Twitter: The Swiss Army Knife of Business Communications

Is there a right way to use Twitter for business? Is it a PR tool, a customer service app or a sales channel? Or is Twitter the Swiss Army knife of business communications?

Let’s get one thing straight: there’s no one way to use Twitter for business: Twitter is the Swiss Army knife of communications. Sometimes you need a straight edge, sometimes you need a corkscrew, and sometimes you need a reamer with sewing eye.


Here are some ways you might really use Twitter for business:

  • Establish yourself as an expert. Just go to, which unfortunately has no other name now that people don’t remember Summize. If you repair BlackBerrys (BlackBerries?) you can just search Twitter for people talking about their BlackBerry and answer any question they may have about a frozen BlackBerry. Repair jobs to follow.
  • Listen to your customers. Conversations are going on about all companies, no matter the size. Imagine a hotel that searches for it’s name at Twitter: you could find out what guests might be saying without necessarliy having them fill out a comment card. Someone complains about a scratchy towel on Twitter? Bring down some fresh towels and a bottle of champagne before they fire off their next tweet. Like that story’s not going to be passed around.
  • Give people a place to engage your brand on Twitter. I now get annoyed when I want to tweet about a company or a brand and they’re not on Twitter. (OK, I may have issues, I’m aware of that.) Still, lately I’ve noticed that I first try and engage a company on Twitter before I even navigate their Web site for a contact form. As more people get on Twitter, there’s sure to be more crazy people like me.
  • Take surveys. There’s a number of Twitter survey tools out there, and then there’s just asking a question of your followers. The higher number of quality followers (not just followers) you have, the better feedback you’ll get.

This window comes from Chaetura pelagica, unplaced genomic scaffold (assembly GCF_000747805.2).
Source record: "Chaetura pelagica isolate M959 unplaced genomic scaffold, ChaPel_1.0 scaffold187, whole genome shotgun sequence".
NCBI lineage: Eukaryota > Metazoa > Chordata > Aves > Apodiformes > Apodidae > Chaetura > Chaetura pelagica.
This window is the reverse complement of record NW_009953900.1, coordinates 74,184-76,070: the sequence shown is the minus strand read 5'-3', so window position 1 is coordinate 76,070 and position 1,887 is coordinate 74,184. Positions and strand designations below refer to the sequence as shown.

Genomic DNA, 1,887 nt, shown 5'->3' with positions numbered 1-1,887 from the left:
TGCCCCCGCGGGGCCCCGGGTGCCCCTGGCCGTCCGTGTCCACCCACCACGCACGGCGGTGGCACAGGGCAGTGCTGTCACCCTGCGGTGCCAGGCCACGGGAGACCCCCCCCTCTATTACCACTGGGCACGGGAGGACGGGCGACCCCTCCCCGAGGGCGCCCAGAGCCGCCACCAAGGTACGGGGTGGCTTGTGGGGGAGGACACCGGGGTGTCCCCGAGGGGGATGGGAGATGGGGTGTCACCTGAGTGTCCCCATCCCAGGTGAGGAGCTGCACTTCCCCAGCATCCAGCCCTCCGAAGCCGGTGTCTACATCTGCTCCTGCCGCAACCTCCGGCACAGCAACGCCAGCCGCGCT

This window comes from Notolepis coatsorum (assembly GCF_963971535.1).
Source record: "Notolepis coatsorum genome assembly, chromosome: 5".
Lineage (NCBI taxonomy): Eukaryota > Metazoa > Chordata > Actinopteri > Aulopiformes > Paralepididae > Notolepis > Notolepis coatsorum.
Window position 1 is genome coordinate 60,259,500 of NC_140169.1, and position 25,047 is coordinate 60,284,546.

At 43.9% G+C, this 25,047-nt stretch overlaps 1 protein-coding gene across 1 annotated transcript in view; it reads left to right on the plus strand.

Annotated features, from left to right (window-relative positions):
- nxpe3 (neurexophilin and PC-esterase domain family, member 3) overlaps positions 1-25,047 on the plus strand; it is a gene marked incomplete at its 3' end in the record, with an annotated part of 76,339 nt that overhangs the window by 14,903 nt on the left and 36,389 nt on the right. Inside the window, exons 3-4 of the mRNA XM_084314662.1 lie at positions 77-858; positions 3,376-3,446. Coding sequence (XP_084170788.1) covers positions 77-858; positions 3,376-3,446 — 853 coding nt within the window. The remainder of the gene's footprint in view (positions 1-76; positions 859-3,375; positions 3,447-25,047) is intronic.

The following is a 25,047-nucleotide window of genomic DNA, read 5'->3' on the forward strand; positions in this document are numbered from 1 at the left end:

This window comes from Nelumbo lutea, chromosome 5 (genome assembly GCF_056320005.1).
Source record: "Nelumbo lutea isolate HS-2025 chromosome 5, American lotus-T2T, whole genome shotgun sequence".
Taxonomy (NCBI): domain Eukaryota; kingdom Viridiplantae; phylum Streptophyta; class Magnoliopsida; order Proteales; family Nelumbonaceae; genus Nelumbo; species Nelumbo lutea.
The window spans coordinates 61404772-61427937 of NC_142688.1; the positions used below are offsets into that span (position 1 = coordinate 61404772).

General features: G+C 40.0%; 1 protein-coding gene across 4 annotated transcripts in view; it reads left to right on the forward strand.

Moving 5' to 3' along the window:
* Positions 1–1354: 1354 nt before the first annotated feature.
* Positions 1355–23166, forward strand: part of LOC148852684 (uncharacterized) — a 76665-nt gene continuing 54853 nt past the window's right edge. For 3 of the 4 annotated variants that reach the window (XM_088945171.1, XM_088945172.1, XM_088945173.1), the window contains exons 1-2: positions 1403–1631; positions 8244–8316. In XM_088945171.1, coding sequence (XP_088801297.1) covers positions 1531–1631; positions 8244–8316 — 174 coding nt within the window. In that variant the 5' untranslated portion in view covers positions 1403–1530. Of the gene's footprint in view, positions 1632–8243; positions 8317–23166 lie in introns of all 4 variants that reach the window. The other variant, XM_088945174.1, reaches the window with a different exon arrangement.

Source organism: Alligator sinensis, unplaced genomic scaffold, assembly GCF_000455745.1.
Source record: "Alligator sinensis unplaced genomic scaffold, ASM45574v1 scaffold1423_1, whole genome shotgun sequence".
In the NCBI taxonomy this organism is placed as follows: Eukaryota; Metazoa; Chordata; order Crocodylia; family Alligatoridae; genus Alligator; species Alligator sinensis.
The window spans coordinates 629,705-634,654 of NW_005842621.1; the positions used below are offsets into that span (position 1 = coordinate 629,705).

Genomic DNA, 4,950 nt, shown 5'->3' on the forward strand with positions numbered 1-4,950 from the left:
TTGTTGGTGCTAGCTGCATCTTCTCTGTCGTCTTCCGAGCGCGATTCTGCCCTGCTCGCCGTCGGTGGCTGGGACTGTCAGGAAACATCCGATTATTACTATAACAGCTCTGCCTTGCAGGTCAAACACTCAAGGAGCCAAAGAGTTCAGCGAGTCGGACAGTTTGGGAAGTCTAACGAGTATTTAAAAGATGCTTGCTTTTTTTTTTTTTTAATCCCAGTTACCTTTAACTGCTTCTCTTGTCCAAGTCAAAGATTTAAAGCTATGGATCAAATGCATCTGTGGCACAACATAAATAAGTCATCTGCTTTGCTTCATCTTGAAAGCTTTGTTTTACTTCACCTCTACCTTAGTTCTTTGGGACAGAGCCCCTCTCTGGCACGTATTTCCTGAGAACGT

• Get your employees involved. Every business will have to set up their own guidelines on how much Twittering is too much, but if you have employees who are engaging, personable and  passionate about what you do, you might want to give them a little leeway to engage your customers.
  • Find the right person for the job. Twitter’s a great place
    to find people to fill a job quickly. I’ve told the story before about
    how I used Twitter to find a cold fusion programmer who could work the
    . Lots of freelancers are on Twitter, and these freelancers are
    part of a social web that makes it more difficult to disappear. Their
    reputation is on the line.
  • Sell more. This isn’t for every business, but Dell claims over $1M in sales through their “Twitter channel.” YMMV, but even burritos can be sold (or at least given away) over Twitter.
  • Drive qualified leads to your blog. Your Twitter feed should never be mistaken for a blog feed; if I wanted to read your blog I’d go there, or subscribe to the RSS feed. However, if you have an especially good post, and I’m following you because you tend to provide value, then yes, I’m interested in what you just blogged about.
  • Engage your passionate audience with curiousity marketing. Targeting movie buffs? Then offer movie trivia in 140 characters or less. Sell to puzzle fans? Post clues through TwitPic that people will try and solve by @ you (responding to you in a public way, and creating a link to your Twitter account.)

I’m sure I’m just scratching the surface in the way your business might use Twitter. If you’ve found your own success through Twitter leave a comment.

Rich Brooks
Stalk Me on Twitter 


About the author

Rich Brooks is founder and president of flyte new media (, a Web design and Internet marketing firm in Portland, Maine. His monthly flyte log email newsletter and company blog ( focus on Web marketing topics such as search engine optimization, blogs, social media, email marketing, and building Web sites that sell